The Law Commission has published a report recommending a new Electronic Communications Code. The report was commissioned by the Government and follows a consultation carried out by the Law Commission last year. The report highlights that current legislation is creating difficulties in the roll out of superfast broadband and 4G mobile networks.
The code regulates agreements made between landowners and telecoms operators licensed by Ofcom for the siting of apparatus such as landline cables and mobile phone masts. The code gives operators a statutory security of tenure and while in most cases apparatus is installed by agreement with the landowner, in some cases the code gives operators the right to install apparatus without consent.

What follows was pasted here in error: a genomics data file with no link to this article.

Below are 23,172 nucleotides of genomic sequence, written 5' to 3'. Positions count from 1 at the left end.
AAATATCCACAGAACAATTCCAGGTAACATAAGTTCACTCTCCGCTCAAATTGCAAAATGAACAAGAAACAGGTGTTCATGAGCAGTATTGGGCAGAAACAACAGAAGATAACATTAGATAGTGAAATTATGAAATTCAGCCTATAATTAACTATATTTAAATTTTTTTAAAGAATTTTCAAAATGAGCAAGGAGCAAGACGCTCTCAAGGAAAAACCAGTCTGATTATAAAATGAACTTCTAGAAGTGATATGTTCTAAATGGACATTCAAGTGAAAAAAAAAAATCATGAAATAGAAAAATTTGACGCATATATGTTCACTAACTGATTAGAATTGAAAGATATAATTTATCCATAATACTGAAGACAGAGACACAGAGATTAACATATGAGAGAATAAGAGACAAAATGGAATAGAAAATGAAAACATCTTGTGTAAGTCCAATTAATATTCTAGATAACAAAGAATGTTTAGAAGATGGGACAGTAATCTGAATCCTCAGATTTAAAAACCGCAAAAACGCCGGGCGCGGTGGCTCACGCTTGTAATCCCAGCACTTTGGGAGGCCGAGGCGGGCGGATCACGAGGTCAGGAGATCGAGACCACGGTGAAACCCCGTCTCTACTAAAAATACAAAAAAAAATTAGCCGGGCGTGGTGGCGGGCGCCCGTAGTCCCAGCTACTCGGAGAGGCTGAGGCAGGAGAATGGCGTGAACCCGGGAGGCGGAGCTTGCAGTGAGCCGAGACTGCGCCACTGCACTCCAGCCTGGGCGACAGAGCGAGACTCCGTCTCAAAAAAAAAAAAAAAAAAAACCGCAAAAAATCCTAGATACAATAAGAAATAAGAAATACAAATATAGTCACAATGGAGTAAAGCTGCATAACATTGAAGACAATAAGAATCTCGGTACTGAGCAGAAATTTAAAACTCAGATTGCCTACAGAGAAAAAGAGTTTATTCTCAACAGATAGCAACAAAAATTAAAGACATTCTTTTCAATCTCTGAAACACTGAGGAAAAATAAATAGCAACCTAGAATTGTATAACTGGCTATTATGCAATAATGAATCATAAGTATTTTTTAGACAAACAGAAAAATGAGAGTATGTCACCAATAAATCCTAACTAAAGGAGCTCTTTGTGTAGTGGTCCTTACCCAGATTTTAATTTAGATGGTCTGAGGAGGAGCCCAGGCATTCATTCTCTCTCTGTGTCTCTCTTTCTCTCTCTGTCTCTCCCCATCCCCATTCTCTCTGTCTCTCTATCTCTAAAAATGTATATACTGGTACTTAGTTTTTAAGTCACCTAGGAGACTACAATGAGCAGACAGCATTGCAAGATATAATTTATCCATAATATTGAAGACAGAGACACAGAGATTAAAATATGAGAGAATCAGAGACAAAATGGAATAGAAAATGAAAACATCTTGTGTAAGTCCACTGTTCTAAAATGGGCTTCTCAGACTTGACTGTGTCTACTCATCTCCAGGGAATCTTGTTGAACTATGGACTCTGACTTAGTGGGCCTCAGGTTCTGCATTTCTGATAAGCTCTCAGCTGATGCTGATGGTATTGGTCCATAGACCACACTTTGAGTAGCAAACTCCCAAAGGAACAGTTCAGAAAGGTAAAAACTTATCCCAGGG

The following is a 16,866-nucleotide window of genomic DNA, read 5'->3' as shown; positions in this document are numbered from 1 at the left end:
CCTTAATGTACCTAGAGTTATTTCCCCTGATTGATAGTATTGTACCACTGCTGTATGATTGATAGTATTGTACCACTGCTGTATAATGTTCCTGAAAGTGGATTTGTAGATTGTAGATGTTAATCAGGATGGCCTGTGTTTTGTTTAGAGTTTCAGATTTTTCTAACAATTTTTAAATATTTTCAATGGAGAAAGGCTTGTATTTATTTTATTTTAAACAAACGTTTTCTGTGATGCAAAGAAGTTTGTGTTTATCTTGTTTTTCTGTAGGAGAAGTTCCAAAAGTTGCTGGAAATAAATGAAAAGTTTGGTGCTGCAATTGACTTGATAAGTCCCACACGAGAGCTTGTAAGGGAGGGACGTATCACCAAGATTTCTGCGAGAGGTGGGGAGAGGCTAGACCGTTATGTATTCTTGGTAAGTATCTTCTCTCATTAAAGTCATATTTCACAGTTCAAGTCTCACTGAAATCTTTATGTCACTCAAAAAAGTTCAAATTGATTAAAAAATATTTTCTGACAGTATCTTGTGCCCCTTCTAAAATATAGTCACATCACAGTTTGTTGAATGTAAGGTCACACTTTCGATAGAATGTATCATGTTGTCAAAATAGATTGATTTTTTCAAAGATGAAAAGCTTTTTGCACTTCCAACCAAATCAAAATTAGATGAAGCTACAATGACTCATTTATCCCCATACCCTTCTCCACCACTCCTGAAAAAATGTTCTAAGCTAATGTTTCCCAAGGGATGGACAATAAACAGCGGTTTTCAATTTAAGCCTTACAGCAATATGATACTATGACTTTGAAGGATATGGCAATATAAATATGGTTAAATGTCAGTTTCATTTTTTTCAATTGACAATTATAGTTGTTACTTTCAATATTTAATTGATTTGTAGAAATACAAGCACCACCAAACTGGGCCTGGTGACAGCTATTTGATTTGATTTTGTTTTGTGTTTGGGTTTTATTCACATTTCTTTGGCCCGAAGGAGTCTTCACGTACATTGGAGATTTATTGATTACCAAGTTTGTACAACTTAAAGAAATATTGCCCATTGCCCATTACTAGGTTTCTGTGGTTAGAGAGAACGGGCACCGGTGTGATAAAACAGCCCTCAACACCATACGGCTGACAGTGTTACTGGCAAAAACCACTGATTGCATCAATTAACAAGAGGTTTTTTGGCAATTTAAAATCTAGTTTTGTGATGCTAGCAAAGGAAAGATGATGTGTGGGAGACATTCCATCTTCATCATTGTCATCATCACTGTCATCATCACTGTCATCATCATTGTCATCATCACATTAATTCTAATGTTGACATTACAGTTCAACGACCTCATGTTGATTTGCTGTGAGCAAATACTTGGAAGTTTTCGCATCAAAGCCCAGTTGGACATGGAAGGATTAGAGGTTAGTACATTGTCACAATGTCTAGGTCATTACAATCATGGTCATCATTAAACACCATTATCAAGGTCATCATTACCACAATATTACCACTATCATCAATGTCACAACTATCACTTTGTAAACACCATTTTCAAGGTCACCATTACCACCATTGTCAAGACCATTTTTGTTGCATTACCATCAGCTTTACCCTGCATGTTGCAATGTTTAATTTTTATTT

The code was originally enacted in 1984 and, despite amendment in 2003, is not suited to modern needs. The Commission considers that references to out-of-date legislation and important points of uncertainty are actually creating difficulties in the roll out of superfast broadband and 4G mobile networks.
The Commission’s proposals are designed to achieve greater clarity on the rights conferred on operators, assessment of consideration for landowners (which should be based on the definition of market value in the RICS “Red Book”), enforcement of termination provisions and effective dispute resolution. Among the recommendations are rights for operators to share the use of apparatus and to upgrade apparatus without further payment, provided that no change is visible from outside the structure housing the apparatus and no additional burden is placed on the landowner.
A draft bill is awaited from the Government. The full text of the report can be found here.